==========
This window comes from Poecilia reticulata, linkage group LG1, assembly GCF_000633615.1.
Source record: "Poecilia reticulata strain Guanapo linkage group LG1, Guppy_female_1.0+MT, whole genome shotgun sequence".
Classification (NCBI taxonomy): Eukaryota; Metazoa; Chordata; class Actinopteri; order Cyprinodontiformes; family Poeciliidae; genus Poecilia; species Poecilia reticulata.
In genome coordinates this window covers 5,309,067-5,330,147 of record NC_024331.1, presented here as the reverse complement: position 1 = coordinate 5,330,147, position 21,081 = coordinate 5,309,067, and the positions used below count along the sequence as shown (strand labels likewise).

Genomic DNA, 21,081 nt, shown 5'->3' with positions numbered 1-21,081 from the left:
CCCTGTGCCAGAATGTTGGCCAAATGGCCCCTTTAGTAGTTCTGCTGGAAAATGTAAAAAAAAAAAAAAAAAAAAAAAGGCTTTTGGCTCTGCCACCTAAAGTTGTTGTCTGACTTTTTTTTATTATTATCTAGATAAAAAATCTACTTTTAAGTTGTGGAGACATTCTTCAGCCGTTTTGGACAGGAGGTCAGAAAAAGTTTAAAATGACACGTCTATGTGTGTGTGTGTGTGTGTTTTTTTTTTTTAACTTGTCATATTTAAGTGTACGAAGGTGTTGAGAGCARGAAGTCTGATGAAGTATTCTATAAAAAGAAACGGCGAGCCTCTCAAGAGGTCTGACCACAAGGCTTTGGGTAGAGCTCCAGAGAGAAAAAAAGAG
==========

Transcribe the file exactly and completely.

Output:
This window comes from Poecilia reticulata, linkage group LG1, assembly GCF_000633615.1.
Source record: "Poecilia reticulata strain Guanapo linkage group LG1, Guppy_female_1.0+MT, whole genome shotgun sequence".
Classification (NCBI taxonomy): Eukaryota; Metazoa; Chordata; class Actinopteri; order Cyprinodontiformes; family Poeciliidae; genus Poecilia; species Poecilia reticulata.
In genome coordinates this window covers 5,309,067-5,330,147 of record NC_024331.1, presented here as the reverse complement: position 1 = coordinate 5,330,147, position 21,081 = coordinate 5,309,067, and the positions used below count along the sequence as shown (strand labels likewise).

Genomic DNA, 21,081 nt, shown 5'->3' with positions numbered 1-21,081 from the left:
CCCTGTGCCAGAATGTTGGCCAAATGGCCCCTTTAGTAGTTCTGCTGGAAAATGTAAAAAAAAAAAAAAAAAAAAAAAGGCTTTTGGCTCTGCCACCTAAAGTTGTTGTCTGACTTTTTTTTATTATTATCTAGATAAAAAATCTACTTTTAAGTTGTGGAGACATTCTTCAGCCGTTTTGGACAGGAGGTCAGAAAAAGTTTAAAATGACACGTCTATGTGTGTGTGTGTGTGTGTTTTTTTTTTTTAACTTGTCATATTTAAGTGTACGAAGGTGTTGAGAGCARGAAGTCTGATGAAGTATTCTATAAAAAGAAACGGCGAGCCTCTCAAGAGGTCTGACCACAAGGCTTTGGGTAGAGCTCCAGAGAGAAAAAAAGAG